His name now rings a bell in every home in Nigeria. This is because of his recent detention. For about 2 weeks this deep thinker was detained for his views on the state of the nation.
But weeks before his arrest City People had interviewed Babatunde Gbadamosi who is a property developer. He is also a politician. He is the Chairman of AMEN Estates, which he co-runs with his wife. He is also a Lagos PDP chieftain, who has contested to be the gubernatorial candidate of the PDP in Lagos State. He is one of the real estate practitioners doing well despite the recession.
In this interview, this astute politician reveals how he started his life in Ikorodu, Lagos State, where he hails from. He is from the illustrious Gbadamosi family in Ikorodu. Below is his story.
Let’s get to know your growing up years. Why you decided to go into real estate and politics?
I was born in England many years ago. I spent my childhood years in Nigeria. I went back to England in my early 20s. I attended Lagos State University. I didn’t graduate-there, I dropped out. I never did go back to University. So, I don’t have a degree. Many people find that hard to believe, but that’s just it.
Why didn’t you go back?
Well, University of life serves me better. I had already developed the work ethics in Nigeria. My late grandfather took charge of me, Chief S.O. Gbadamosi. He took it upon himself to train me in business and social interaction. And I think that’s why I became politicised to be honest with you because he was a best friend of the late Chief Obafemi Awolowo.
And because of Awolowo, I think he went to his mother ancestry home in Ode-Remo, but I also think it was because it was near Ikenne, Awolowo’s place.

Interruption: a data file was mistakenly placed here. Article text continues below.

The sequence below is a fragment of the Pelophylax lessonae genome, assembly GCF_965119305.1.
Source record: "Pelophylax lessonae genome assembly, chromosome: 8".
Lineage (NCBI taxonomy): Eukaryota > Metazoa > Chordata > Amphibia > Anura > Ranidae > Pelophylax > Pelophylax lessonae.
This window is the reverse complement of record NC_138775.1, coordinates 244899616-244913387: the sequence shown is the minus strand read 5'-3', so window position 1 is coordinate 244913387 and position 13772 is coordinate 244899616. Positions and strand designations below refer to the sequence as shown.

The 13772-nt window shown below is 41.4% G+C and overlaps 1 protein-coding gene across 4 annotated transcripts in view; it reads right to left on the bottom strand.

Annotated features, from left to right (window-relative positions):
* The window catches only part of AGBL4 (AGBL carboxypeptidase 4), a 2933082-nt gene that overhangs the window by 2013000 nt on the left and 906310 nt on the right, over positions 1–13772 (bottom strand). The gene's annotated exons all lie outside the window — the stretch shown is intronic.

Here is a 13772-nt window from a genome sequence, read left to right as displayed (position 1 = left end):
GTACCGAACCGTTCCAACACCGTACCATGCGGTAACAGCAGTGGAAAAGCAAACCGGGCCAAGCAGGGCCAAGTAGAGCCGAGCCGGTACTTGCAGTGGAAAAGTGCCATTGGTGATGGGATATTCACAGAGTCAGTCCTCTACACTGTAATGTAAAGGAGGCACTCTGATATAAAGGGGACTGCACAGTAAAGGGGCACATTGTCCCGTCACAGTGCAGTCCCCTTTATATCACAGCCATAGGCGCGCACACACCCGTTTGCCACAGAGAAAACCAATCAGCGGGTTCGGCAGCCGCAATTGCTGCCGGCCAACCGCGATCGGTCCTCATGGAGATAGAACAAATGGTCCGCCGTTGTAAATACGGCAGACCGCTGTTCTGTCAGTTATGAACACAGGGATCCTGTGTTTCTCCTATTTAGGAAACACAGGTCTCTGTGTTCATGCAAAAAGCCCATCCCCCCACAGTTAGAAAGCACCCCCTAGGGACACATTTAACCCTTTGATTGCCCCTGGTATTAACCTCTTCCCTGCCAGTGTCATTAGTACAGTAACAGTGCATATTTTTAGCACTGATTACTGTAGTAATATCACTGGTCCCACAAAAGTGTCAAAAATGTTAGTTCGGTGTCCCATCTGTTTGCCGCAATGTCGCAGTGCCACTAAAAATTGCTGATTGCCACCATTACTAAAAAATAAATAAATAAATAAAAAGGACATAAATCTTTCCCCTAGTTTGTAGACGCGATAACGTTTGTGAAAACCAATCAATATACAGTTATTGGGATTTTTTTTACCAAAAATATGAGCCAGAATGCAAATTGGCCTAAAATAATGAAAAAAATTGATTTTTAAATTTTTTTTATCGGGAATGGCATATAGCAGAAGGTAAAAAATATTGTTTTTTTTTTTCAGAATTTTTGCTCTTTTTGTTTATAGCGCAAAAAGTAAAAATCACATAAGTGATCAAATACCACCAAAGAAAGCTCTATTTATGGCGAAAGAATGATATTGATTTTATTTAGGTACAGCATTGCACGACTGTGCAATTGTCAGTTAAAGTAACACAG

Whenever we went to Ode-Remo for the weekend, we always ended up at Ikenne, so much so that the night Awolowo died, my grandfather actually went there too. They had dinner upstairs and that was unusual, but because Baba had been ill, they moved the table upstairs. I think myself and my grandfather were the last persons who saw Awolowo alive because he died later that night.
So, in terms of politics, I became political. I became interested in History and Politics because of my closeness to my grandfather. I got to learn stories, I got to learn of events in Nigerian history. I know many backstage stories that if I publish one or two Nigeria will scatter.
But my years in England also helped my work ethics and my interest in business. I still don’t consider myself successful in business yet because there is a whole lot of things that I still want to do that I haven’t done, but I hope I will be able to achieve them before I am in my 70s, which is when I hope to slow down a bit. I have inspiration from people such as Chief Olusegun Obasanjo for longetivity, not just longetivity for being alive, but still doing things, still taking risk. I also draw inspiration from people such as the late Jimoh Odutola. So, that is why I pray to God to give me longetivity, mental alertness and the wellbeing to be able to do that.
What pushed you into real estate?
Well I say my grandfather helped initiate me into business. My first business was actually a Danfo bus Washing Enterprise. Yes, there is a road in Ikorodu, we call it Onisigida. It’s the road that links Alhaji Street and Sabo in Ikorodu. I used to wash Danfo buses there, while I was in secondary school. At 16 and in secondary school, a kind Danfo bus driver had adopted me his “borrow, borrow passenger”. He used to give me a free ride from the hostel where I lived, which was owned then by Alhaji Yaya Olorunosebi. He is a Chief Imam now.
While there, the Danfo driver would drive me from the hostel to Government College, Ikorodu and he wouldn’t take money and he did that for 2 weeks and I thought let me do something for him too. So, I decided to start washing his Danfo bus. The first time I washed his bus, he gave me 5 Naira and I retorted that I didn’t do it for money, but he said” no it’s just for me to buy a few things. So, two night later, he got a friend who also gave me 5 Naira and he was bringing more and more bus drivers. At a point, I was having more than 20 Danfo buses that I was washing.
Now, I wasn’t able to cope , I had to call my friends to come and join me and I paid them 4 per bus and kept the balance for myself. I was only able to wash 2 Danfos buses per night. So, I used to have 10 naira every night. It got to a point when I was washing 40 Danfo buses and I had to remove one Naira from the 5 Naira on each Danfo.